The first of ten database administrators has posted the results of a 45-day test.
We reported back in September about a test of the first database for “white space” devices meant to provide Wi-Fi-like service on unused TV channels. The database – developed by Spectrum Bridge Inc. – is intended to help prevent interference from those devices into TV receivers, wireless microphones, and other authorized users of the bands. The FCC invited public participation in a 45-day online test.
Spectrum Bridge has completed its trials and submitted a “summary report” about it to the Commission. The FCC, in turn, is now requesting public input on the test result and the summary report. The request includes links to the report and three attachments submitted by Spectrum Bridge. We have been unable to access the Spectrum Bridge report and attachments by using the links provided in the FCC’s release. Presumably this is just a slight technical glitch that the FCC will correct. However, since the Commission’s notice came out just before the start of a three-day weekend, we thought our readers might appreciate some working links to the Spectrum Bridge materials now, to give them something to pore through over the long weekend. Here they are:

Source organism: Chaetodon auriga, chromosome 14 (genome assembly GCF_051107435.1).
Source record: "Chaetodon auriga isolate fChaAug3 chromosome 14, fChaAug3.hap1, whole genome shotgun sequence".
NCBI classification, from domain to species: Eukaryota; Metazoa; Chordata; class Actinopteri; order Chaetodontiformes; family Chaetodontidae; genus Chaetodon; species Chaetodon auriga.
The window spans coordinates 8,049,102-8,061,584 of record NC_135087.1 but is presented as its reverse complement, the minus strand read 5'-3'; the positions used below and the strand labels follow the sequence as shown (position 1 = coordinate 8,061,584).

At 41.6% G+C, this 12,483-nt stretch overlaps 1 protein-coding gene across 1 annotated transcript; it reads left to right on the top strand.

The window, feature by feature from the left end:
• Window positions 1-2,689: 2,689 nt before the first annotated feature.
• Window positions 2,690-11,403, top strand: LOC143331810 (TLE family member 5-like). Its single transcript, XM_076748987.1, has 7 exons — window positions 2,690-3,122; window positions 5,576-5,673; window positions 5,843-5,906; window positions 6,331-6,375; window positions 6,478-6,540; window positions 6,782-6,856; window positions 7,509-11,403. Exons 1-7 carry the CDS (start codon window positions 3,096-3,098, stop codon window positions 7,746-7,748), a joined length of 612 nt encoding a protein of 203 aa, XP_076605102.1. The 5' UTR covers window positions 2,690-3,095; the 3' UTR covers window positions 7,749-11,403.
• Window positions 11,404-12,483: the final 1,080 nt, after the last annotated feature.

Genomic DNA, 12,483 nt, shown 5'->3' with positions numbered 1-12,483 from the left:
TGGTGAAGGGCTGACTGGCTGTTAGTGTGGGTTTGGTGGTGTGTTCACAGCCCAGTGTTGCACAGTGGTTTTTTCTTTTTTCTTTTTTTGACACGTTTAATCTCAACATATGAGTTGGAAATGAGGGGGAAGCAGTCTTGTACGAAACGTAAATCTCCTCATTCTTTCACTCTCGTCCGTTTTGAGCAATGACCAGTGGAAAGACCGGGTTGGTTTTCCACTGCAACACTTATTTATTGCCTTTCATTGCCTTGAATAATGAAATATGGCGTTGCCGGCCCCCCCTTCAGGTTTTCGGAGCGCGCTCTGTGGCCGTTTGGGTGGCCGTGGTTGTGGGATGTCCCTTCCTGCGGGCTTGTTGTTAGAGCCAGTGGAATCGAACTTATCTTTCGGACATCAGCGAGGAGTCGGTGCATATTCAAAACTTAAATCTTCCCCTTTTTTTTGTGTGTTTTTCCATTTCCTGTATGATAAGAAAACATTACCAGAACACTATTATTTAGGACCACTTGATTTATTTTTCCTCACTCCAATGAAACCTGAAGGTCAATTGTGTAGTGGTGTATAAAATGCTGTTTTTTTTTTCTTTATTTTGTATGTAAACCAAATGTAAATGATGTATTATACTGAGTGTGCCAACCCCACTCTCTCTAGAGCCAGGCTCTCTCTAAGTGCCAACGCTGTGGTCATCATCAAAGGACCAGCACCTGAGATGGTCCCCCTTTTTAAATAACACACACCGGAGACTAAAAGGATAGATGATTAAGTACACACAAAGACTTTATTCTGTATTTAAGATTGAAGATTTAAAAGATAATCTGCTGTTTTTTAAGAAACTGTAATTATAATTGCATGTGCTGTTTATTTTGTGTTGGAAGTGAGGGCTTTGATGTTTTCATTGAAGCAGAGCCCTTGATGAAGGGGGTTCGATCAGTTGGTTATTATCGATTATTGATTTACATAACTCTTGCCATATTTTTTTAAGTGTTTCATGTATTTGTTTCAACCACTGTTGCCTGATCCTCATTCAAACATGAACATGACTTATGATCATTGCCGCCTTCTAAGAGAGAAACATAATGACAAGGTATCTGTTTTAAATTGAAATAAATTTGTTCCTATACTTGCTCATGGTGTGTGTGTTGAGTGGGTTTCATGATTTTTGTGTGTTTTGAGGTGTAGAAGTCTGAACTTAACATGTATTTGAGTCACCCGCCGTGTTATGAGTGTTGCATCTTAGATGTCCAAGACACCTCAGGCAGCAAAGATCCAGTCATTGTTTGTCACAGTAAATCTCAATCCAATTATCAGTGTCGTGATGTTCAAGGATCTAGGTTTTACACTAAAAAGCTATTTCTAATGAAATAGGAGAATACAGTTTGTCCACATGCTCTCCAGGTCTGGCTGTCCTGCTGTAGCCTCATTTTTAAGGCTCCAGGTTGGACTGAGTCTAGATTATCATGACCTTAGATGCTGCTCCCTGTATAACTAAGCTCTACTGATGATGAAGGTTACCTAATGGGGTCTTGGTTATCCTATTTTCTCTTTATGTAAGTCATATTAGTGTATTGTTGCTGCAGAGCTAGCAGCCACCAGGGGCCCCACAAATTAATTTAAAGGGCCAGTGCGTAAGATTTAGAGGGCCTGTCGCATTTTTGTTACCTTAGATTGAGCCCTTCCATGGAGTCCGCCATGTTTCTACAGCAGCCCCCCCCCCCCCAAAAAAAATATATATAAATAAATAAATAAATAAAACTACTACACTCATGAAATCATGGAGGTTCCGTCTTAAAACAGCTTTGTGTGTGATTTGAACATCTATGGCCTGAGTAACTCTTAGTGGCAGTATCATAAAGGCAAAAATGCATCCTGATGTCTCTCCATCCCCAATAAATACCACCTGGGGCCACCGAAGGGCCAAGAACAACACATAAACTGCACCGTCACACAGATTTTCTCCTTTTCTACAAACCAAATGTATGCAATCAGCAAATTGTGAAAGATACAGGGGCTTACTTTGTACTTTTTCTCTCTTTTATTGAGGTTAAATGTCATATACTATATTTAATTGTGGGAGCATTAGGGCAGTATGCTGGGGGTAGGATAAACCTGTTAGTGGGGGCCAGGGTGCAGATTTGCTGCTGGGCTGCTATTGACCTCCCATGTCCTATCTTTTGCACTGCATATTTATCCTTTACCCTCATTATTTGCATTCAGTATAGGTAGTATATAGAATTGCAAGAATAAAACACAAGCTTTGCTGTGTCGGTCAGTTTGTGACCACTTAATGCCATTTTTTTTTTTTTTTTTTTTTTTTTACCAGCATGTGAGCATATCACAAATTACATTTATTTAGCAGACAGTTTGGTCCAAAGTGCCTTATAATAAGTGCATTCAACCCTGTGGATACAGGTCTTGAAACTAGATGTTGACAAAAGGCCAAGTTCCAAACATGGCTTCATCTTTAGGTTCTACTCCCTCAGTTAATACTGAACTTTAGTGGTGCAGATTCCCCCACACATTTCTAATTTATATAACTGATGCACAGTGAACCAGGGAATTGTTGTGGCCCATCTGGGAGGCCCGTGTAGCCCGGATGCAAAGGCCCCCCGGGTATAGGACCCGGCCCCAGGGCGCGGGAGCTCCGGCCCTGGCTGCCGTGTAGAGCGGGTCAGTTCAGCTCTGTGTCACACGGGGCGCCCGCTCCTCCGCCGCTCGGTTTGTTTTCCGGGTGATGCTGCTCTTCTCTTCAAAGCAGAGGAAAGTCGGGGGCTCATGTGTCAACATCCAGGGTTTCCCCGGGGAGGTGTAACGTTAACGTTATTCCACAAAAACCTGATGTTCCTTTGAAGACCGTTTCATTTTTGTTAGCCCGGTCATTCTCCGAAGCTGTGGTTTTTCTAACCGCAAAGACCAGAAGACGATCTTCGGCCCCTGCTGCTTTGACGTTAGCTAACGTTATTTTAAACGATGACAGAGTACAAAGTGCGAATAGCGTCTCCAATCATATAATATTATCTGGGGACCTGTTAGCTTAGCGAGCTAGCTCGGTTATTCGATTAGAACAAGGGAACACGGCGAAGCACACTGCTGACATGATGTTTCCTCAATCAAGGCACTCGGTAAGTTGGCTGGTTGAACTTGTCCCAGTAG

Attachment 1 – “Dashboard” (statistics concerning traffic to the Spectrum Bridge test site)
Attachment 3, in particular, makes for interesting reading. It reflects a number of comments, criticisms and inquiries submitted to Spectrum Bridge during the test, and Spectrum Bridge’s responses. Some of the problems identified in the test are troubling. For instance, Spectrum Bridge’s database ignored, at least initially, some facilities whose licenses (a) appeared to have expired but (b) were actually still in effect because of pending litigation relative to renewal of the licenses. But it does appear that Spectrum Bridge was responsive to the problems. We shall see.
Comments on the Spectrum Bridge report are due on November 28, 2011, and reply comments on December 5.